Harry Kaapuni & His Royal Polynesians
Blue Hawaiian Waters






Blue Hawaiian Waters is the second and last official album by Harry Kaapuni & His Royal Polynesians. Released in 1960 on Coronet Records, it relies heavily on the established Hawaiian moods of their debut Aloha Hawaii without leaving the shallow waters of the nearby coast. The listener is strongly advised to be a fan of the so-called Hapa Haole music in order to fully enjoy the twelve sugar-sweet sun-soaked beach panoramas. In precise and carefully arranged doses, Blue Hawaiian Waters offers a nice change to the otherwise tropical majority of vintage Exotica material.


The expert and lover of Hawaiian music, mind you, will spot many nuances and microstylistic surprises. Even though you are probably not all too intrigued about the given prospect, I nonetheless invite you to speed-read through the review. As it is usual with the releases of Coronet Records, only the bandleader is mentioned – in this case, it is obviously Mr. Kaapuni – in-between piles of prosaic descriptions that lure the potential listener to buy this album. I cannot tell how many people were involved in the process of creation, i.e. whether Kaapuni’s Polynesians consist of two or three islanders. I do know, however, that the album breaks the tight boundaries exactly one single time in a similar fashion than Aloha Hawaii did, and this happens right at the opening spot.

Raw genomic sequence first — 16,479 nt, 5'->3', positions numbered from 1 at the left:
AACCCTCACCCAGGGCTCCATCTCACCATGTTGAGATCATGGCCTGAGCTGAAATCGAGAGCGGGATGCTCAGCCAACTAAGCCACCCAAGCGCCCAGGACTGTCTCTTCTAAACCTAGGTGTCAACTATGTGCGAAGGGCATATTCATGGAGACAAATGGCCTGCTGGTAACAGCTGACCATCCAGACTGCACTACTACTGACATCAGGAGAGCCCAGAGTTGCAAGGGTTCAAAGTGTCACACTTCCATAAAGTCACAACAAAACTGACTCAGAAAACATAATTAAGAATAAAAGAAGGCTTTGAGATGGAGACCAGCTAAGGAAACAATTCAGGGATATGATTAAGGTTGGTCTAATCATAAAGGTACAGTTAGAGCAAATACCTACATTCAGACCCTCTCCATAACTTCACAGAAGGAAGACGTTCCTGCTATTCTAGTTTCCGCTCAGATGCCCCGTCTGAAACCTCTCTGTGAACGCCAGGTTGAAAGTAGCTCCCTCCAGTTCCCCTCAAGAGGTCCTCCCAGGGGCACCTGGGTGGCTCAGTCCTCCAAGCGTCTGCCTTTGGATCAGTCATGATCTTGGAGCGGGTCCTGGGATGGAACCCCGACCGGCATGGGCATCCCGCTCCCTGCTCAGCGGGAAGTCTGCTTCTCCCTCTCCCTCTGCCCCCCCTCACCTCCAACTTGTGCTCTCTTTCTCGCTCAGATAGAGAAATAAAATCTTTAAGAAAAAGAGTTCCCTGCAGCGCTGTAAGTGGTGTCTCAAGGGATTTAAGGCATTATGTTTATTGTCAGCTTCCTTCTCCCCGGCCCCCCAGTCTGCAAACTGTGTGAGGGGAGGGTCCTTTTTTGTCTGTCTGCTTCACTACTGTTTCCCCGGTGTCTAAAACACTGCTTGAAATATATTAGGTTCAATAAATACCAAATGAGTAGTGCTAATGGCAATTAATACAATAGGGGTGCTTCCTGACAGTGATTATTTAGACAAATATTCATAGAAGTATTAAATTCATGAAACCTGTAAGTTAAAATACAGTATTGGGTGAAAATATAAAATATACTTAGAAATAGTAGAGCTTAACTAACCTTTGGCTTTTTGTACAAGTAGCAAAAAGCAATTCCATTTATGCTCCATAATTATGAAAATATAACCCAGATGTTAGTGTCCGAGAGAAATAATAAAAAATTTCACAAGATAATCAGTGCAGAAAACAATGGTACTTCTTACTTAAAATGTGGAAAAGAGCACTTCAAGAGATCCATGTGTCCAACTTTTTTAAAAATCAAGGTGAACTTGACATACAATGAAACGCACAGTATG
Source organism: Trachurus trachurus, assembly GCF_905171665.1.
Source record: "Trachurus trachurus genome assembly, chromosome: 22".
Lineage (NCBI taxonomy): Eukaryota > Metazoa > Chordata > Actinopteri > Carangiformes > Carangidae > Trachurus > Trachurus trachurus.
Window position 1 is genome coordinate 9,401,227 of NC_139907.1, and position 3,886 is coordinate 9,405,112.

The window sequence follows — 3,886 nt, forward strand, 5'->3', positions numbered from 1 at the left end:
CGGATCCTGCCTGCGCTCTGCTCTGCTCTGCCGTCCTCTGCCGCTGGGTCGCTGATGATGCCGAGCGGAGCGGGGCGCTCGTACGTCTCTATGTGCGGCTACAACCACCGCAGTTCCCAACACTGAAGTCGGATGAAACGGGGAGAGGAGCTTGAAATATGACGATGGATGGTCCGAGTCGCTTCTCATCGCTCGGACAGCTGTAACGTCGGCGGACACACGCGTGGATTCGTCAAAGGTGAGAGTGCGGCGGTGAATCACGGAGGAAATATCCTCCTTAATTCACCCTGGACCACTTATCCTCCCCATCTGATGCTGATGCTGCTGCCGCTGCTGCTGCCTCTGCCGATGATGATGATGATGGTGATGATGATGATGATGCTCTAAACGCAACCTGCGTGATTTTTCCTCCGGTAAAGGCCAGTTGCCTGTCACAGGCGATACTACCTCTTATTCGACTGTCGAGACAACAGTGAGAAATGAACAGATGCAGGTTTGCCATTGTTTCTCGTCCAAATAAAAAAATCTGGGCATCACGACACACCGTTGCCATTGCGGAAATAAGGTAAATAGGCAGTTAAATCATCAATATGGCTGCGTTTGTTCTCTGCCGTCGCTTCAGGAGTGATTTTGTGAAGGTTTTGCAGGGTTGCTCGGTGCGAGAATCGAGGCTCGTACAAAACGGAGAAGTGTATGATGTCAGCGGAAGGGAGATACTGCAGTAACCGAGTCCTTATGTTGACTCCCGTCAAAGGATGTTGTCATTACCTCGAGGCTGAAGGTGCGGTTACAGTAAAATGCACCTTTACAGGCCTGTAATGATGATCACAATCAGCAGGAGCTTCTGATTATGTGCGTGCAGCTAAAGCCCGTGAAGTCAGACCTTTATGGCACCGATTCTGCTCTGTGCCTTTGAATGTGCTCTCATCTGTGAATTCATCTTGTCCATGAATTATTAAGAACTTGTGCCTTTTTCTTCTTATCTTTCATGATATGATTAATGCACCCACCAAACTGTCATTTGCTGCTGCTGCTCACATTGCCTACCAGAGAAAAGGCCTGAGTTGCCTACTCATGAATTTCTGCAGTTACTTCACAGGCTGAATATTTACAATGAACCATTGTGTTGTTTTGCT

The album launches with the greatly unexpected surprise I have hinted at. Yep, it is just the thousandth incarnation of Charles E. King’s 1926 love ballad Hawaiian Wedding Song, and the way Harry Kaapuni interprets it is swallowed by the flood of similar renditions. And yet is there one particular element that was curiously missing on Kaapuni’s debut Aloha Hawaii and is now unleashed during the first chords already: his voice. There is only one other vocal track on his first album, and it is a decidedly Surf Rock-infused version of Hawaiian Holiday. Here, however, his voice resembles the timbre of Alfred Apaka or Bing Crosby to the point. There is even a Hula girl backing choir in-between the manifold piano chords of which a lead voice steps forward for a duet with the bandleader. Acoustic guitar accents, gentle percussion and a typically warped Hawaiian twang round the short tune off. It is the high-budget production by him and the band, if you will, as the remaining tunes resurrect the mellifluous Surf Rock feeling of the early 60’s to great success: Luau, for instance, is a sun-dried Hapa Haole instrumental par excellence with crunchy steel guitars, careful double bass accents and ukulele strings that let the temperature rise even further.